Don’t forget the real reasons for buckling up
More people than ever are using their seatbelts, so it’s safe to say that the memorable advertising slogan “Click It or Ticket” is working. But don’t let the slogan’s success overshadow the real reasons for wearing your seatbelt.
You can definitely outsmart yourself if you think going another day without a cop citing you for non-belt usage is a good thing. Because even with all the high-tech safety goodies built into today’s cars, all by itself using your seatbelt can make the difference between walking away from an accident and serious injury or death.
So let’s review why you really need to make it a habit to buckle up every time you get into a vehicle, either as a driver or passenger.
Airbags aren’t an alternative.
When airbags deploy they’re only inflated for a fraction of second. The purpose is to provide a quick barrier against impact with your steering wheel or dashboard. But after they’ve done their job, airbags instantly deflate. If your doors have been jarred open and you’re not buckled in, there’s a good chance you’ll be thrown out of the car.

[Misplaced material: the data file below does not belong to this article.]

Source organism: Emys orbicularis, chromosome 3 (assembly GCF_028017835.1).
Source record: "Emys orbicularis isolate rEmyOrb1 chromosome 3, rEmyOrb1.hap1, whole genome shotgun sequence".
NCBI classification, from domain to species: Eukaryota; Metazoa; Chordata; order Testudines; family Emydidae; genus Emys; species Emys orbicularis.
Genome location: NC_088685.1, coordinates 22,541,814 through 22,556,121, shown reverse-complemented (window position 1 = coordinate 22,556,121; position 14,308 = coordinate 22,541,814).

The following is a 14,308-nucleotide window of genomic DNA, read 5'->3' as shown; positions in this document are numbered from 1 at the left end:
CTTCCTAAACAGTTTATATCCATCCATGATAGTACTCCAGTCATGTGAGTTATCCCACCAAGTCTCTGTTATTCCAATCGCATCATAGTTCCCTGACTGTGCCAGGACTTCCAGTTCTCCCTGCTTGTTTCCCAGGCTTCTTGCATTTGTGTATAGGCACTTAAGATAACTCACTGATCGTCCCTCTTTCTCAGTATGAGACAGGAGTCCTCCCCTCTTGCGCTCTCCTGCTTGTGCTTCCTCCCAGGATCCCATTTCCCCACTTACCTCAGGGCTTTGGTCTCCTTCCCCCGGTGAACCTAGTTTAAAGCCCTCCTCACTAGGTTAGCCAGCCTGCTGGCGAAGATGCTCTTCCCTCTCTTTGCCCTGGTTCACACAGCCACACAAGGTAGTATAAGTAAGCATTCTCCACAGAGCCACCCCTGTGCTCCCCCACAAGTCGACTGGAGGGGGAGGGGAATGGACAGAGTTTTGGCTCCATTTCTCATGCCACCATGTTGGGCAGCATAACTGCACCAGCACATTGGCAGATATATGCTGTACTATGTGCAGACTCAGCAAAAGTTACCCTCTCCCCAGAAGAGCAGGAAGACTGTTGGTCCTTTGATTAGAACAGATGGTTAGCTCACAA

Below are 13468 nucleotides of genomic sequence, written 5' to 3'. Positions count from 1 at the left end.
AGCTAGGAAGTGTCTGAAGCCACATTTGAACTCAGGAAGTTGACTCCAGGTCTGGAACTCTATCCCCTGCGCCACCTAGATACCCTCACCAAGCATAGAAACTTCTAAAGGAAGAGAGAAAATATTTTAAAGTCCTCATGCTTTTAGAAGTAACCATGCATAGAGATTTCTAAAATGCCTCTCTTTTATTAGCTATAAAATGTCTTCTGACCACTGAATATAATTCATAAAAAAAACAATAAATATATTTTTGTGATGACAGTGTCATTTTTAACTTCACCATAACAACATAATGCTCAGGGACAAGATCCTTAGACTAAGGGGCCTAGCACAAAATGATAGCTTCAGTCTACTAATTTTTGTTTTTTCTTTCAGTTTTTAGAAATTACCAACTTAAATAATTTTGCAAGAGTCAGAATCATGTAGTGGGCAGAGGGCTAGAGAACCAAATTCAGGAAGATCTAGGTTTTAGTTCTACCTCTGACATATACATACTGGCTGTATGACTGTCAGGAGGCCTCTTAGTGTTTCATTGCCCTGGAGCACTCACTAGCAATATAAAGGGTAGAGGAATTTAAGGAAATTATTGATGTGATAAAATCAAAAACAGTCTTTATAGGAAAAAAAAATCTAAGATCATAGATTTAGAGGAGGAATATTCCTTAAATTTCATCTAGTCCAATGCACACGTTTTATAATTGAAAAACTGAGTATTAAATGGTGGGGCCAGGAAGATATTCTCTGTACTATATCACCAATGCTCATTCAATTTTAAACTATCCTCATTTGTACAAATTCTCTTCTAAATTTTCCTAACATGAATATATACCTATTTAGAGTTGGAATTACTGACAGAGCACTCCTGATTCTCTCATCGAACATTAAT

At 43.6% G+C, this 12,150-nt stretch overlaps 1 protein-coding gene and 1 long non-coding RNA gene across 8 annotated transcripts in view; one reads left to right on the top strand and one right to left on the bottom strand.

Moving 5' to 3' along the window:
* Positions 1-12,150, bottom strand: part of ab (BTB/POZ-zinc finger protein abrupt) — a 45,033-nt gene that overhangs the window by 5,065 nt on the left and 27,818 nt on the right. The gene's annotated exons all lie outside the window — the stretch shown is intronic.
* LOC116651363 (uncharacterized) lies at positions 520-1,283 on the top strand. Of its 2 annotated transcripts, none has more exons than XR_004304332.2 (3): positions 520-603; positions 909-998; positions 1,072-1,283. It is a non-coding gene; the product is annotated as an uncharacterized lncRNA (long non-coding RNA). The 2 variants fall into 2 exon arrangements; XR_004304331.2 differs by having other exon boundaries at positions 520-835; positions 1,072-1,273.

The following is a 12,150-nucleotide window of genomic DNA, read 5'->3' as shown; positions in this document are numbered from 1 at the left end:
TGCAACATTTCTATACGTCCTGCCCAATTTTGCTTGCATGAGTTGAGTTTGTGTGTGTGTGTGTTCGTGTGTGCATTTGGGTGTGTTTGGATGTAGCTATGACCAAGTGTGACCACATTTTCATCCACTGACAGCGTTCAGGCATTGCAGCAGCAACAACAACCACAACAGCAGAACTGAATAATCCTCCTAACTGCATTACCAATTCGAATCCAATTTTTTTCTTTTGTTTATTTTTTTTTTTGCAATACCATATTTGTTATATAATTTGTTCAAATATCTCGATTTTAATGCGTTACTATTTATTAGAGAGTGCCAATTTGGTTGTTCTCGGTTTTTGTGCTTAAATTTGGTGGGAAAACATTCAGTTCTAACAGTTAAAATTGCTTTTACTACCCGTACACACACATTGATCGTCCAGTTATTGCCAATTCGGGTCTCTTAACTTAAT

Remember this: you’re 25 times more likely to die in a traffic accident if you’re thrown from you car than if you’re strapped inside!
Unbelted passengers injure each other.
Many serious injuries are caused by occupants not wearing seatbelts who collide with others inside the vehicle – belted or not. In a crash, occupants tend to move toward the point of impact, not away from it. People in the front seat are often struck by unbelted people in the back seat. In a crash, they become projectiles, and when two heads collide, both are at risk for a serious injury.
Seatbelts protect you during the “third collision.”
Collision one is your vehicle’s impact with something outside. Collision two is when your body hits something inside the car. The third collision happens inside your body, when your internal organs hit other organs or your skeletal system.
During a crash, a properly fastened seatbelt spreads the forces of an accident over larger and stronger parts of your body, like the chest, hips and shoulders. This reduces the chances that the force of rapid deceleration will be more uniform over your entire body.